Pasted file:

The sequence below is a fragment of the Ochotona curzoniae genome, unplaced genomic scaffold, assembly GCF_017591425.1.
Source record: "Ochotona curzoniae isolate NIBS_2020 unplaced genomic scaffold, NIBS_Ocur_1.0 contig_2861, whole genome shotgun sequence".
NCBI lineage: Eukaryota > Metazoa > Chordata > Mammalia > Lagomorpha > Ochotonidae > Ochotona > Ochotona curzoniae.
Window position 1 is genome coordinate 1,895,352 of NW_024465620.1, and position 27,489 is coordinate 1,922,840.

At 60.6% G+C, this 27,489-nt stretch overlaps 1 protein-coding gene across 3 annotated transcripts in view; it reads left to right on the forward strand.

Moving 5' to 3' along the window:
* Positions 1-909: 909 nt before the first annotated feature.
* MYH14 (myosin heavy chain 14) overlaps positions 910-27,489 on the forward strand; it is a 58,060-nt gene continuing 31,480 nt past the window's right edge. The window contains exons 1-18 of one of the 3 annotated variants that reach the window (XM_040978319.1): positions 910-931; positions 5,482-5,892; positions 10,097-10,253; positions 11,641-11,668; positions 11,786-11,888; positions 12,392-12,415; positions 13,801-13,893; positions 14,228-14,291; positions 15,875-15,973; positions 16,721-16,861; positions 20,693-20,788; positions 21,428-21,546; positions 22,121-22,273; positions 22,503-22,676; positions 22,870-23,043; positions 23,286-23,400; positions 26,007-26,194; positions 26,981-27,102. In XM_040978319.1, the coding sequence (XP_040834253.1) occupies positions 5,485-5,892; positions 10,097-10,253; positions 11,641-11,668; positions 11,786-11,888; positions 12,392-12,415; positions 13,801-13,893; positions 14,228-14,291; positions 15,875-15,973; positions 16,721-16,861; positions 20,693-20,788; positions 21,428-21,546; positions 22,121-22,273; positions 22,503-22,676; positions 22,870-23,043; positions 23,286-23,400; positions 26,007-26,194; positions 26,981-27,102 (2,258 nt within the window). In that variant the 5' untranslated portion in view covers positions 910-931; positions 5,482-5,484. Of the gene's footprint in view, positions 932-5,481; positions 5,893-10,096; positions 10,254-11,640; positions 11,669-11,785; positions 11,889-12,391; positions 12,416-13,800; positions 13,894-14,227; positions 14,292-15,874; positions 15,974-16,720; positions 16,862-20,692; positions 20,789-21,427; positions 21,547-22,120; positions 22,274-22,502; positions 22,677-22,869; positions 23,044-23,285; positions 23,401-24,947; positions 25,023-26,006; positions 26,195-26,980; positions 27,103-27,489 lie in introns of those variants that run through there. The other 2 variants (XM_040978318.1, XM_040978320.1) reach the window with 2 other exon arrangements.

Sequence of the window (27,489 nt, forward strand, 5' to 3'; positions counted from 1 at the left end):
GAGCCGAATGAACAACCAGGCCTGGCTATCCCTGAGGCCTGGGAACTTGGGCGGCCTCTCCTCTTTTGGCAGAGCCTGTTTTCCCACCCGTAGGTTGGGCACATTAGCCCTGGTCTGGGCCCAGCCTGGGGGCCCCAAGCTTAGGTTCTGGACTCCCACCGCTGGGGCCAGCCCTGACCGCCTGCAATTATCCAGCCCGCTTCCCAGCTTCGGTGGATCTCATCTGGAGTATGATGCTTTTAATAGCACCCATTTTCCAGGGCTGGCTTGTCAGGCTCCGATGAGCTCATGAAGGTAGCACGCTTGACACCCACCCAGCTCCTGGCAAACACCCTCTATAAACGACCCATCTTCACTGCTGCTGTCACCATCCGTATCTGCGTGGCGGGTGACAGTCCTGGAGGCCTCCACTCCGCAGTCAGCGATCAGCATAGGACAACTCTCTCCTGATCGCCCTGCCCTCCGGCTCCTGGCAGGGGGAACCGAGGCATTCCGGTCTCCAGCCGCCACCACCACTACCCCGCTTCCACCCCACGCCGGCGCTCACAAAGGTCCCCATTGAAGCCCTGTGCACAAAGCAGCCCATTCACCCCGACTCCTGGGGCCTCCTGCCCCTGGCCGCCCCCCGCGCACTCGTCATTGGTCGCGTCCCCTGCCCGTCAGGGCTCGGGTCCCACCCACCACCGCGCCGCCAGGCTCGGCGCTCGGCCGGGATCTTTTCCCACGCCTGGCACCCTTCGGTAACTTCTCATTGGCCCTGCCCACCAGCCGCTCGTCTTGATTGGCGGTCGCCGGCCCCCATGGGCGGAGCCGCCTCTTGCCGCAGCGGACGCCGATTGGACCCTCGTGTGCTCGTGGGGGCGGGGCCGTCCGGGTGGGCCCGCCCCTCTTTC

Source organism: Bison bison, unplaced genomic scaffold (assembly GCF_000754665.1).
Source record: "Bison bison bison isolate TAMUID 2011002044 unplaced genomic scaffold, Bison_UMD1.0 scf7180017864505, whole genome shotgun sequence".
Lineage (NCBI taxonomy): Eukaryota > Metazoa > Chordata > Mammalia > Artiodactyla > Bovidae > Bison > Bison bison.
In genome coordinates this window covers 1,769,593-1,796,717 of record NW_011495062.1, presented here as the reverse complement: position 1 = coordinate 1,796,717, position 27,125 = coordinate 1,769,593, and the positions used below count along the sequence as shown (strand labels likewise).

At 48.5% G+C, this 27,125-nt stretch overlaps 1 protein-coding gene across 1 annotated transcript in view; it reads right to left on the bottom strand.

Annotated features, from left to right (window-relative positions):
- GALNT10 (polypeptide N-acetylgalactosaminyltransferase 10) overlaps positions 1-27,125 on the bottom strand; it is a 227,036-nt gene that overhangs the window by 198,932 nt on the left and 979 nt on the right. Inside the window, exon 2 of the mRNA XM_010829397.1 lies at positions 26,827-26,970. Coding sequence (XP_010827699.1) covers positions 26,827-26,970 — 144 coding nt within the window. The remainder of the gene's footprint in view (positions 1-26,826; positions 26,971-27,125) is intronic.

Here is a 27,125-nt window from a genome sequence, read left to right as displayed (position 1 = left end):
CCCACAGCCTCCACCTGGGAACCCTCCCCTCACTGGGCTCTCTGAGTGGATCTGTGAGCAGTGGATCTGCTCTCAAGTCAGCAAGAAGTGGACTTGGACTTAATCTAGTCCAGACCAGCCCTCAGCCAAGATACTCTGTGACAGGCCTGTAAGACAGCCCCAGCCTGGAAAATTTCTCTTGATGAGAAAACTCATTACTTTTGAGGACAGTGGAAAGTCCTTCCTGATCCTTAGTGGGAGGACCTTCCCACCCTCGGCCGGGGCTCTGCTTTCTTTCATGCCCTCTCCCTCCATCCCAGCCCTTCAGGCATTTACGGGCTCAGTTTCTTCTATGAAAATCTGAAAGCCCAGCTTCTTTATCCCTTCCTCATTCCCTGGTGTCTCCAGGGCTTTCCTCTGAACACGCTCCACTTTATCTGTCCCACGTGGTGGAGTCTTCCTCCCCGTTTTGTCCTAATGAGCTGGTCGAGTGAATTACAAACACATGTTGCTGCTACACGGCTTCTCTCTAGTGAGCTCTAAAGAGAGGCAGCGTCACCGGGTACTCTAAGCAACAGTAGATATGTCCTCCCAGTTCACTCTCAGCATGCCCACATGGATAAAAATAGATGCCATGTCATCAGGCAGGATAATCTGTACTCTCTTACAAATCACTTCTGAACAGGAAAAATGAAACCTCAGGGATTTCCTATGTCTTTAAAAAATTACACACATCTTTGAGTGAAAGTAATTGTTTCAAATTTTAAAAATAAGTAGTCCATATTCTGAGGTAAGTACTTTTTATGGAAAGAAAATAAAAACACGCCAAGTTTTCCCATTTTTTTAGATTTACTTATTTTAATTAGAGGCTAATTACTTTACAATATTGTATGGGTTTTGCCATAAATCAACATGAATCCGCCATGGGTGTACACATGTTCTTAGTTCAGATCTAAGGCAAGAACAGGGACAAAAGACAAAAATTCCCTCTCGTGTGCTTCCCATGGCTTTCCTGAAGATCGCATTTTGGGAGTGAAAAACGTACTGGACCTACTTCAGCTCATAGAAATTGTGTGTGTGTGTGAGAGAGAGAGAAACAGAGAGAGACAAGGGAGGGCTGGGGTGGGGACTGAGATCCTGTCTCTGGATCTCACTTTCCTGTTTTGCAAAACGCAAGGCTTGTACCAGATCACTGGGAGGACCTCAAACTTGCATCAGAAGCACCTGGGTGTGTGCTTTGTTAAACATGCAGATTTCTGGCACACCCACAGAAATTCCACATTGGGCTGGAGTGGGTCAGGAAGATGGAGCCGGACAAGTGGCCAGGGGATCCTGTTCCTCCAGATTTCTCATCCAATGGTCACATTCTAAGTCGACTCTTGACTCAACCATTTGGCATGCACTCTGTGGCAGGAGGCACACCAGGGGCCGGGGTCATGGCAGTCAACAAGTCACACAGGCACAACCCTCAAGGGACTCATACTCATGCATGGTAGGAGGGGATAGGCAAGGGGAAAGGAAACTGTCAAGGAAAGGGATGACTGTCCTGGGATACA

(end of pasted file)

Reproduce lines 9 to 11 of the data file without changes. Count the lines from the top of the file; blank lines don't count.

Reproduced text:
Sequence of the window (27,489 nt, forward strand, 5' to 3'; positions counted from 1 at the left end):
GAGCCGAATGAACAACCAGGCCTGGCTATCCCTGAGGCCTGGGAACTTGGGCGGCCTCTCCTCTTTTGGCAGAGCCTGTTTTCCCACCCGTAGGTTGGGCACATTAGCCCTGGTCTGGGCCCAGCCTGGGGGCCCCAAGCTTAGGTTCTGGACTCCCACCGCTGGGGCCAGCCCTGACCGCCTGCAATTATCCAGCCCGCTTCCCAGCTTCGGTGGATCTCATCTGGAGTATGATGCTTTTAATAGCACCCATTTTCCAGGGCTGGCTTGTCAGGCTCCGATGAGCTCATGAAGGTAGCACGCTTGACACCCACCCAGCTCCTGGCAAACACCCTCTATAAACGACCCATCTTCACTGCTGCTGTCACCATCCGTATCTGCGTGGCGGGTGACAGTCCTGGAGGCCTCCACTCCGCAGTCAGCGATCAGCATAGGACAACTCTCTCCTGATCGCCCTGCCCTCCGGCTCCTGGCAGGGGGAACCGAGGCATTCCGGTCTCCAGCCGCCACCACCACTACCCCGCTTCCACCCCACGCCGGCGCTCACAAAGGTCCCCATTGAAGCCCTGTGCACAAAGCAGCCCATTCACCCCGACTCCTGGGGCCTCCTGCCCCTGGCCGCCCCCCGCGCACTCGTCATTGGTCGCGTCCCCTGCCCGTCAGGGCTCGGGTCCCACCCACCACCGCGCCGCCAGGCTCGGCGCTCGGCCGGGATCTTTTCCCACGCCTGGCACCCTTCGGTAACTTCTCATTGGCCCTGCCCACCAGCCGCTCGTCTTGATTGGCGGTCGCCGGCCCCCATGGGCGGAGCCGCCTCTTGCCGCAGCGGACGCCGATTGGACCCTCGTGTGCTCGTGGGGGCGGGGCCGTCCGGGTGGGCCCGCCCCTCTTTC

Source organism: Bison bison, unplaced genomic scaffold (assembly GCF_000754665.1).